Rolling in the Aisles

Despite a week filled with midterm preparations, I managed to fit in time to see two of the plays being presented at USC. I saw Swimming in the Shallows at the Center for Performance Experiment and The 39 Steps at Longstreet Theater. While technically very different plays, they were both full of mad-cap action and were side-splittingly funny.

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Swimming in the Shallows, written by Adam Bock and guest directed by Scott Gigure, followed the lives of five friends through their crazy ups and downs in tiny, magical, Twig, Rhode Island, a place where sharks can talk. If that doesn’t sound like a good time, I don’t know what does. The script was funny, but the actors were definitely what brought it to life. With minimal set or costumes they managed to create a complex and interesting world of love and Buddhist monks. Described as “a delightful invitation into a theatrical world of magical realism”, it struck a great balance between emotional connection with the characters and crazy, magical elements. Plus plenty of laughs thrown into the mix.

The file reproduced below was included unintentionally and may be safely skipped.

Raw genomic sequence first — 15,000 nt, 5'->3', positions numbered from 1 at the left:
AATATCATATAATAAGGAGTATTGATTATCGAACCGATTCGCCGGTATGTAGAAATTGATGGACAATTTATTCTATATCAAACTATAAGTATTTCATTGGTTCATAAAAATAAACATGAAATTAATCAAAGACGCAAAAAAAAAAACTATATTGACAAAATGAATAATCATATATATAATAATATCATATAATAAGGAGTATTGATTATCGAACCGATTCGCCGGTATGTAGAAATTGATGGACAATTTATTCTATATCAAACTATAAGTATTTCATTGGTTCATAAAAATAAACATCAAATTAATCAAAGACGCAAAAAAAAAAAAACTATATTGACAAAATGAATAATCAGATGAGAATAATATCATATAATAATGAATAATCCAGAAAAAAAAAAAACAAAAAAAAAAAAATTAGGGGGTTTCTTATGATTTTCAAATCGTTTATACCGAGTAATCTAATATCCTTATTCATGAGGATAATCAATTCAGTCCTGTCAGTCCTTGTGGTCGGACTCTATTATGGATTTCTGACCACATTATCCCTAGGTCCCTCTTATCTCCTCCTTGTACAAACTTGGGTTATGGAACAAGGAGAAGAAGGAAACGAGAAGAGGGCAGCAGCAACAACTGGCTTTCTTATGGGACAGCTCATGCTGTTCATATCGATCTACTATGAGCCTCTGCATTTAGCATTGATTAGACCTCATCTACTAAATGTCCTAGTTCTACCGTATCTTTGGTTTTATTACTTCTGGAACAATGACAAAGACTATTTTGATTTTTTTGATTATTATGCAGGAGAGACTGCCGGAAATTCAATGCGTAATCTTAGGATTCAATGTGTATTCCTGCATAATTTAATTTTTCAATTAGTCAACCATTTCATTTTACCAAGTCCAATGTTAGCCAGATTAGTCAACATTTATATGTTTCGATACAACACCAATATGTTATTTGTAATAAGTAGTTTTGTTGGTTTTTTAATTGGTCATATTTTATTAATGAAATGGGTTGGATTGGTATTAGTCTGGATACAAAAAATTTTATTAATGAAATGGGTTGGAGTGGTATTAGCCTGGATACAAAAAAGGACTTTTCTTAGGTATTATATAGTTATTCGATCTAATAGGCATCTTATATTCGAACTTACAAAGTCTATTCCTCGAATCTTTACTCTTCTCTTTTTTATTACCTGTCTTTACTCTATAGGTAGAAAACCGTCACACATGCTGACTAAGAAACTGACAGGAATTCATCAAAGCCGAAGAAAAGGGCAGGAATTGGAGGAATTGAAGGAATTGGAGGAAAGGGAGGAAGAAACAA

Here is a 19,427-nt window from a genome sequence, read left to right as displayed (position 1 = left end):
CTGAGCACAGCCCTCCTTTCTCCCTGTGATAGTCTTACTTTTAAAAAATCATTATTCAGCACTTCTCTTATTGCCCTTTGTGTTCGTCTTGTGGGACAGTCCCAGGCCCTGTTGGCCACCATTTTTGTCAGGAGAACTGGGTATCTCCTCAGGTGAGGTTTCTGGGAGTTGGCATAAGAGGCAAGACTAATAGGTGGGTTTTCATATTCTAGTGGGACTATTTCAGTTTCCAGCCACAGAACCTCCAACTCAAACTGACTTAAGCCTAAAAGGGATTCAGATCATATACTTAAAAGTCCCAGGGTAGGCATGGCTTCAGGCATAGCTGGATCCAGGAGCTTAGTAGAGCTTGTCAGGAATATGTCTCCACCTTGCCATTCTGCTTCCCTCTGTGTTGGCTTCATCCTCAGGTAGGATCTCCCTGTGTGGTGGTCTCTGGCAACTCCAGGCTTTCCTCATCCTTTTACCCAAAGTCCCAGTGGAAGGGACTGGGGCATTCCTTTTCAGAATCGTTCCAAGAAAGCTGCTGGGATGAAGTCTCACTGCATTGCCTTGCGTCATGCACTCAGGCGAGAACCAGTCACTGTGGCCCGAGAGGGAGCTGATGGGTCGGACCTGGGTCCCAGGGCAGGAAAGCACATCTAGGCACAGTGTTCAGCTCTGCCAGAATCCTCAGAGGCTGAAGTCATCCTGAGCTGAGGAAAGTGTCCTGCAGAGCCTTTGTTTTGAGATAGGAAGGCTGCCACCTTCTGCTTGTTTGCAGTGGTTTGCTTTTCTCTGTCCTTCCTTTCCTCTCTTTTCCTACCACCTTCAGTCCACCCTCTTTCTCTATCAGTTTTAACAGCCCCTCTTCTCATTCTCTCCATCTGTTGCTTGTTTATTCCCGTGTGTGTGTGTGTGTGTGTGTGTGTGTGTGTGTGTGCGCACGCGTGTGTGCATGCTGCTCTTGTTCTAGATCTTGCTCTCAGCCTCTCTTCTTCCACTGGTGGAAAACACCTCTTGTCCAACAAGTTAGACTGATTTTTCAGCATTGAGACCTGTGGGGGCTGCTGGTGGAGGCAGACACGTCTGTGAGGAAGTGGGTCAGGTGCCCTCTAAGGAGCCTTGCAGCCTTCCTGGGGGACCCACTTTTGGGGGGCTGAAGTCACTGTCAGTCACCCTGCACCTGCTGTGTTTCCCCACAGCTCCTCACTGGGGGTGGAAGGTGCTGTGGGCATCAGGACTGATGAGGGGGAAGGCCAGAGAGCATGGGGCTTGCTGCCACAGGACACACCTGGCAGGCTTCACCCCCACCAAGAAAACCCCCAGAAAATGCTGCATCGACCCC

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 Although The 39 Steps had a similar energy, the plot line was very different. Adapted for the stage by Patrick Barlow from the Alfred Hitchcock movie and John Buchan book, and co-directed by Jim Helsinger and Brad DePlanche, the show utilizes only four very talented and dedicated actors to bring to life a story of mystery and intrigue. Set just before World War II, spies, national secrets, and murder are given a huge comedic twist. I have nothing but admiration for all of the actors, directors, and designers involved, because the comedy in this show was flawless. One thing that I thought was brilliant was putting the entire set (door, armchair, table, etc.) on wheels. The opening involved the main character walking through a door and an open window as they rolled by, setting the stage for the rest of the show. I also would like to give a shout out to my friend, Ashley Pittman, who designed the lighting. She accomplished the difficult task of creating a lighting design that both practically and artistically facilitates the story. While more plot based than Swimming in the Shallows, I was constantly on the edge of my seat, either to see what would happen next, or overtaken with laughter. August Krickel of the Free Times has a more in-depth review here: http://www.free-times.com/arts/hitchcock-spoof-emthe-39-steps-em-takes-audiences-on-comic-adventure

 

In the end, I cannot congratulate the casts and crews of both of these shows enough. All of their hard work paid off in what were two of the best nights I have had at the theater in a while.

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